Yeah. One note on that. I think there are faith conversations that can go in all kinds of different ways. I think it’s D.L. Moody who said that, “I like the way I evangelize better than the way you don’t.” So, I’m hesitant to critique the way anyone shares the gospel, because I think the Lord can work through in any number of ways. But I will reiterate that I think, you know, I wasn’t around 50 years ago, so I can’t say what gospel conversations largely looked like 50 years ago, but I think today it should be understood that a gospel conversation might look a lot more like two friends who have had a trustworthy, lasting relationship with one another, having a conversation about faith over coffee, rather than stopping a stranger in a grocery store aisle and asking where they think they would go tonight if they died.
I think that that method may just not be as effective with millennials as perhaps it has been with previous generations.
Absolutely. That’s a good point there for sure.
Chris, as we kind of begin to wrap this up, what are some practical ways that we as Christian millennials can really keep updated with the millennial culture of our day? It feels like culture does move pretty fast. How can we stay relevant with our generation?
Yeah, it’s kind of a funny question. I think you’re relevant with your own generation simply by being a part of it. I don’t know that you really have to try. I think you just be who you are, and you will be defining your generation. I think we need to better understand those who are younger and older than us. I think that’s best done really by spending time with people. Whether you’re trying to better understand the generation of which you are a part, or you’re trying to understand people who are younger, or you’re trying to understand people who are older. I think studying people, and not impersonally, but personally, I mean one of the best pieces of marriage advice I ever received was, “Study your wife.” I think the same applies to reaching people of our same generation or younger or older.
I’m a student pastor at my church, or student minister at my church, and I could read books on iGen’ers all day, but the way I’m going to learn most about them is by having them over to my house to play video games and have conversations about life. I think that’s really the most practical way we can do that.
I love it. This next one is kind of a personal question, I think others would be interested in, and that is this: What do you think has a more positive light towards non-Christians? You have one, a Christian millennial who adopts many trends of millennials in order to reach out and befriend them, so this could be just what they’re wearing, their social media trends, cultural slang, all that kind of stuff, or a Christian millennial who lives sort of counter-culture and tries to look and act a lot different than their peers? And maybe there’s a place for both, but I’m just wondering what your thoughts are for that?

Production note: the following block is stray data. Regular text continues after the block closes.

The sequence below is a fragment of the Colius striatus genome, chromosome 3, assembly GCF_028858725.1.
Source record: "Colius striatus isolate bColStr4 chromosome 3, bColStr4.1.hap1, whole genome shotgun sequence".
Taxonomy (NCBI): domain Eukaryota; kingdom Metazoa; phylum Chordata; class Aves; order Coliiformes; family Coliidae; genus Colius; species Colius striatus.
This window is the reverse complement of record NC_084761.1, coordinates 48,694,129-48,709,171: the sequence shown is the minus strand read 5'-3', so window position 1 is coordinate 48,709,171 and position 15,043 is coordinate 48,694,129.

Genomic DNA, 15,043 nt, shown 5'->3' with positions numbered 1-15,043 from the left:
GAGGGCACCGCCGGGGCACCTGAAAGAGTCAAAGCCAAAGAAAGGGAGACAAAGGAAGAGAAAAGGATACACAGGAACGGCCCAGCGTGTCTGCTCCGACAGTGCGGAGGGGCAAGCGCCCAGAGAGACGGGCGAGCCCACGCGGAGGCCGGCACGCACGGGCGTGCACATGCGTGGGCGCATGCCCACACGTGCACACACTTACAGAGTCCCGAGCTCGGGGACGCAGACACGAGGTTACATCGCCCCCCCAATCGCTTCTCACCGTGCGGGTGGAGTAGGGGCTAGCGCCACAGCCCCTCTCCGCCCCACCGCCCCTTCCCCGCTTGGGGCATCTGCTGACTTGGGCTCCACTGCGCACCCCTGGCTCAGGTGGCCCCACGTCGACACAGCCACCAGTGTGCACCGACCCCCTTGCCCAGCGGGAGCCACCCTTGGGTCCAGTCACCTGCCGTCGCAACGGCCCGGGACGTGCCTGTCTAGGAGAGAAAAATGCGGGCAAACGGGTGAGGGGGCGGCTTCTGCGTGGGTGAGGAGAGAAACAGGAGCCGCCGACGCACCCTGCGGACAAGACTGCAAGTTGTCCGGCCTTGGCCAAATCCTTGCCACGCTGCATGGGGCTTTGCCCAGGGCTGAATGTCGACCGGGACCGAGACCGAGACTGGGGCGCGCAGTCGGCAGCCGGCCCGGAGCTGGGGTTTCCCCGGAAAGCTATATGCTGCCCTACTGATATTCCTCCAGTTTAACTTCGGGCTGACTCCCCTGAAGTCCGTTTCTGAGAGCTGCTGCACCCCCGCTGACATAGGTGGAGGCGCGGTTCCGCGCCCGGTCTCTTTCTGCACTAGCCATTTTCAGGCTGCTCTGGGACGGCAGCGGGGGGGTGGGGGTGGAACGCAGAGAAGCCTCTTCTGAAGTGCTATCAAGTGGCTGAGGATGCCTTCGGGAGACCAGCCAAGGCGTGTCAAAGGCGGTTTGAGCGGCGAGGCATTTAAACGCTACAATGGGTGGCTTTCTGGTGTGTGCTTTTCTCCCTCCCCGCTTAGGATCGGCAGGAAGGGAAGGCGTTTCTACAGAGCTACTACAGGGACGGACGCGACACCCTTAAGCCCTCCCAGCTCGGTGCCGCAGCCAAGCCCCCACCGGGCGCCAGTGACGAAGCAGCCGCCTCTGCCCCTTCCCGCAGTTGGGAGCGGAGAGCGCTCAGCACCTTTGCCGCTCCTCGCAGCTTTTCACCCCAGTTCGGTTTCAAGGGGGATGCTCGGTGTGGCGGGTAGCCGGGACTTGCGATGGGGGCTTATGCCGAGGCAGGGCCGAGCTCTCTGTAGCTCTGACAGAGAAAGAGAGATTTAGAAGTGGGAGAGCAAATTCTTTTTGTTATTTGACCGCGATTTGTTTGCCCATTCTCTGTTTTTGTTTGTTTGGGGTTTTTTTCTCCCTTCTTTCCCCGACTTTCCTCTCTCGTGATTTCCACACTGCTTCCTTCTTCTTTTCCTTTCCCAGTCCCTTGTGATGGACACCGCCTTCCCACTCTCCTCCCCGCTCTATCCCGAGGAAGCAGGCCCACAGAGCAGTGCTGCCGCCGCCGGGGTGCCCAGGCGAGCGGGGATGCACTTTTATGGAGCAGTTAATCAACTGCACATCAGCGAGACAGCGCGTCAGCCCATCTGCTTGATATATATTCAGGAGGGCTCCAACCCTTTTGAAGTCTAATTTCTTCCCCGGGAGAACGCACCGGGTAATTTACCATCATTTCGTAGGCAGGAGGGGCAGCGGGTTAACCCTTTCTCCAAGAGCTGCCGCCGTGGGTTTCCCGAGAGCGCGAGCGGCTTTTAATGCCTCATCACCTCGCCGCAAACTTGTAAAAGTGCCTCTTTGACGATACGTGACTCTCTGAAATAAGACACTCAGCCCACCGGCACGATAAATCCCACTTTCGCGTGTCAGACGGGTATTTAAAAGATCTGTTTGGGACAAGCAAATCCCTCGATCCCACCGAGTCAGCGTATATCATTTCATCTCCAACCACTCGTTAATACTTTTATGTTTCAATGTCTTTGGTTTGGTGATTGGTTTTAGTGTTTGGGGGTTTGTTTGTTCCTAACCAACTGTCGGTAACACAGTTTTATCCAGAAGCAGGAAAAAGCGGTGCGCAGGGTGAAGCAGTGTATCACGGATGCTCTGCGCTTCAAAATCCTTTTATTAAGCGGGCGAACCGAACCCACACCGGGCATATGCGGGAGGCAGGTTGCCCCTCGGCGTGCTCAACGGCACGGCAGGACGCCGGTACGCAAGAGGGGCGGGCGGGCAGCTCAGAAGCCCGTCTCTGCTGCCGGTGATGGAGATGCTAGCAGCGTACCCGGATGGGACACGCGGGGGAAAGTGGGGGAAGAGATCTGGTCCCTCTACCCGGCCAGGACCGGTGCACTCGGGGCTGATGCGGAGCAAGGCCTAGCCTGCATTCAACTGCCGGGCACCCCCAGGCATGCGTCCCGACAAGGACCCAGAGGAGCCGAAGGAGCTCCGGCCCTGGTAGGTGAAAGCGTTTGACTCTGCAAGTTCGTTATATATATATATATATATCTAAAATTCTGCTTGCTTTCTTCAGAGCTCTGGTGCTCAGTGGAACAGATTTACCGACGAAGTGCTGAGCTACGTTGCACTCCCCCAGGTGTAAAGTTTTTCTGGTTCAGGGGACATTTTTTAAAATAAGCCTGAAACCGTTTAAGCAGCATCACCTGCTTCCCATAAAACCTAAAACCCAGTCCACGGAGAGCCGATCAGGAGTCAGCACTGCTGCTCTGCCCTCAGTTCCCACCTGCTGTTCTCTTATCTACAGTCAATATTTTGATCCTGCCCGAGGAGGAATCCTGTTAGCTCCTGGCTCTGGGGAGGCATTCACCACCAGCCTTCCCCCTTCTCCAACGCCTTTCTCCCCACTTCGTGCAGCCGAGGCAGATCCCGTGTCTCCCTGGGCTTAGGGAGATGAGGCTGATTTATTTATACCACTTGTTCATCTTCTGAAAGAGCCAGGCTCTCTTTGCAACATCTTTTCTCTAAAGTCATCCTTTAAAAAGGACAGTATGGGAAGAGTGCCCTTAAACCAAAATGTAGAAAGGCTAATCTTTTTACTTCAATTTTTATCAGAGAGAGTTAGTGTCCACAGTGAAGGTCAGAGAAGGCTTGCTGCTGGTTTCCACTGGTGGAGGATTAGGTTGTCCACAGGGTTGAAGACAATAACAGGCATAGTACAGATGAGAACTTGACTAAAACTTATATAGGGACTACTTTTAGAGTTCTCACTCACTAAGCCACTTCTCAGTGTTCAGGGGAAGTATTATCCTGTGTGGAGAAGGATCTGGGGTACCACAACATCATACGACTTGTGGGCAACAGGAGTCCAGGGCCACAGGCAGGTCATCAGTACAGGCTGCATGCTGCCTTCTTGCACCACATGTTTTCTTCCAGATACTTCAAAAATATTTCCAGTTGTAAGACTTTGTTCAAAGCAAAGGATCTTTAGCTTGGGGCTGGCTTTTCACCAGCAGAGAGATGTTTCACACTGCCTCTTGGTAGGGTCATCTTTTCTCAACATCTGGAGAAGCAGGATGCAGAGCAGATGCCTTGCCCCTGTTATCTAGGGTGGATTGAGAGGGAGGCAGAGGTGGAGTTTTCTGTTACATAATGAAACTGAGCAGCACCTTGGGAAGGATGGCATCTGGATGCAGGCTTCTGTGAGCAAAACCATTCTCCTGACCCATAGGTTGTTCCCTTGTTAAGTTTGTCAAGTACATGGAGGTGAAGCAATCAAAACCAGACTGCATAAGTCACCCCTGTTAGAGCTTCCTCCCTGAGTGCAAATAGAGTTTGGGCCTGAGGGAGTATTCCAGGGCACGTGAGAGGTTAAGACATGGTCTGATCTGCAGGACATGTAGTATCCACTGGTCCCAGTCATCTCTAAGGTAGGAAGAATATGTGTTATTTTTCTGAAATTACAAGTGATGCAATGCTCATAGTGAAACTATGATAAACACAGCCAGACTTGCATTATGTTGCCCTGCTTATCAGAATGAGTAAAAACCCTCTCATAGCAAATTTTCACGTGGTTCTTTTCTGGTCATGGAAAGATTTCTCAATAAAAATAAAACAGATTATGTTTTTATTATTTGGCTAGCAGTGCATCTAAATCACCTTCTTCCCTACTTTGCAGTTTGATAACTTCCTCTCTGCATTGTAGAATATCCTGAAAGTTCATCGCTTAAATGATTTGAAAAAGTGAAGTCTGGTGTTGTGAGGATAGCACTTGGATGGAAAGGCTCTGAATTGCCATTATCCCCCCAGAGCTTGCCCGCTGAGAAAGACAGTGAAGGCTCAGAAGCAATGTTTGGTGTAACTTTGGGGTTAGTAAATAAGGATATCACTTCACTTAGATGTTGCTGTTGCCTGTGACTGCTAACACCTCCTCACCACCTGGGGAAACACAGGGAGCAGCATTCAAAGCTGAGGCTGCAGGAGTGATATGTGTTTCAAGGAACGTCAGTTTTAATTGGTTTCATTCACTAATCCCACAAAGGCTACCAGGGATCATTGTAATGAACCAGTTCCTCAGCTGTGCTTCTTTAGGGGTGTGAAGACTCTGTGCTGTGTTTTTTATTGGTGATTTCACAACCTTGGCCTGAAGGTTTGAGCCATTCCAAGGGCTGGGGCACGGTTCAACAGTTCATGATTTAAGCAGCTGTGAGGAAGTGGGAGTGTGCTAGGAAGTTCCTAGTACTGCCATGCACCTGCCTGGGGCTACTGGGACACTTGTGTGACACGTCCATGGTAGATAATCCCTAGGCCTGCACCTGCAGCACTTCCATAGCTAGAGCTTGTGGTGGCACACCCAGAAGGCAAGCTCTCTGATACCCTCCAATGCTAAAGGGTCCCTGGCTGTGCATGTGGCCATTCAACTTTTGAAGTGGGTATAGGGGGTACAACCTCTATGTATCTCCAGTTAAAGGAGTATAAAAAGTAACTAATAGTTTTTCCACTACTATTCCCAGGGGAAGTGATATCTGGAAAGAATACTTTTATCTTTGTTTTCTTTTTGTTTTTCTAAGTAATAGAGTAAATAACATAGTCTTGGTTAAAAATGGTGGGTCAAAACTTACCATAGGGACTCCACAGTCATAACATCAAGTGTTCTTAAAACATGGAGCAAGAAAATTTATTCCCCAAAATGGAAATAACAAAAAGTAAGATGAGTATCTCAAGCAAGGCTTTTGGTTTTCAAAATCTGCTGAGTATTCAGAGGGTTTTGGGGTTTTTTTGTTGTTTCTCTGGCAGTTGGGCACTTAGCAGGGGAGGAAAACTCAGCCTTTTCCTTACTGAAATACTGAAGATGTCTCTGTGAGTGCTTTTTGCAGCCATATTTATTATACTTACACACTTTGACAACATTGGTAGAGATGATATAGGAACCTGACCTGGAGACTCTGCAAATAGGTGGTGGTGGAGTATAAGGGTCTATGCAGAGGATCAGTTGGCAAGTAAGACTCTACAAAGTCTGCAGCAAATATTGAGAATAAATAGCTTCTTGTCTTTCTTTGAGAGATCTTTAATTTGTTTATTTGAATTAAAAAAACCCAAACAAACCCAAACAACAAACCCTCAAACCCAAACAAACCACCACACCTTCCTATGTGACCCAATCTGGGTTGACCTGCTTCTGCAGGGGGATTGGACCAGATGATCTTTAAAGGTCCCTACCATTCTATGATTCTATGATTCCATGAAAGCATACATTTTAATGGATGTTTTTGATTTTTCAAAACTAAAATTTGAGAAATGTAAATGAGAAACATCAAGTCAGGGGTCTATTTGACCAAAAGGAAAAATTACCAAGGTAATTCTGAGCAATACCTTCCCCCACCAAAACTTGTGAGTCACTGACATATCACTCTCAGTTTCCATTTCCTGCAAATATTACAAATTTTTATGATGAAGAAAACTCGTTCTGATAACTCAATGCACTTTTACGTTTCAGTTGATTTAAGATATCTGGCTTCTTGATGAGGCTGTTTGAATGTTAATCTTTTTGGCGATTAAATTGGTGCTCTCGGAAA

I think there may be a place for both. I think one may look, one may be more appealing to one group of millennials, and one may be more appealing to another group of millennials. I think I’m active on social media because it’s interesting to me, not because I’m trying to fit in or get people to accept me.
I think what’s most important is that people who are trying to reach millennials, be yourself. One of the most awkward things I ever see, whether it be about millennials or anyone else, is a youth pastor who’s trying to be like his students or something like that. I would encourage you, if you’re trying to better understand, reach, and equip millennials, to just be yourself. Don’t try too hard, because the people you’re serving will recognize that.
I’m more concerned about us who are trying to minister to millennials, understanding them, than I am about trying to become like them or adhere on the outside to what they may want. So, I think if you’re a trendy person, and you like to keep up with the latest in fashion, or the latest in social media, or cultural language and slang, do your thing. If that’s how you are, go for it, because some people are like that. I’m not … I almost see myself as kind of a mix of these two.
When I think about me relating to my iGen youth group, I like to keep up with what they’re watching on YouTube, and I’ll ask them what their favorite YouTubers are, and I’ll watch them. I like to keep up with what kind of music they’re listening to so that I can understand it. And sometimes I come to like those things. But I don’t try to act like I’m in on the game so they’ll accept me. I try to act like I’m interested so they know that I care about them. I think there’s a difference, you know what I mean?
Yeah, absolutely. No, I think that’s really powerful. That’s really good. You know, thanks so much Chris. I really did appreciate our conversation today.
If you’re interested in what Chris has been talking about in regard to reaching millennials, then I definitely suggest that you go check out his new book Ministering to Millennials, and I’ll provide all the links relevant to this conversation, including the book, on this episode page. Also including a link to LifeWay Social. Again, like what Chris was saying at the beginning of the show today, it’s an excellent resource on how to do social media well for the sake of the gospel. I know I benefited a lot from reading the different blogs and things like that, so.
Anyways, great to be with you again Chris.
Yeah. Good to talk with you, man. Talk to you later.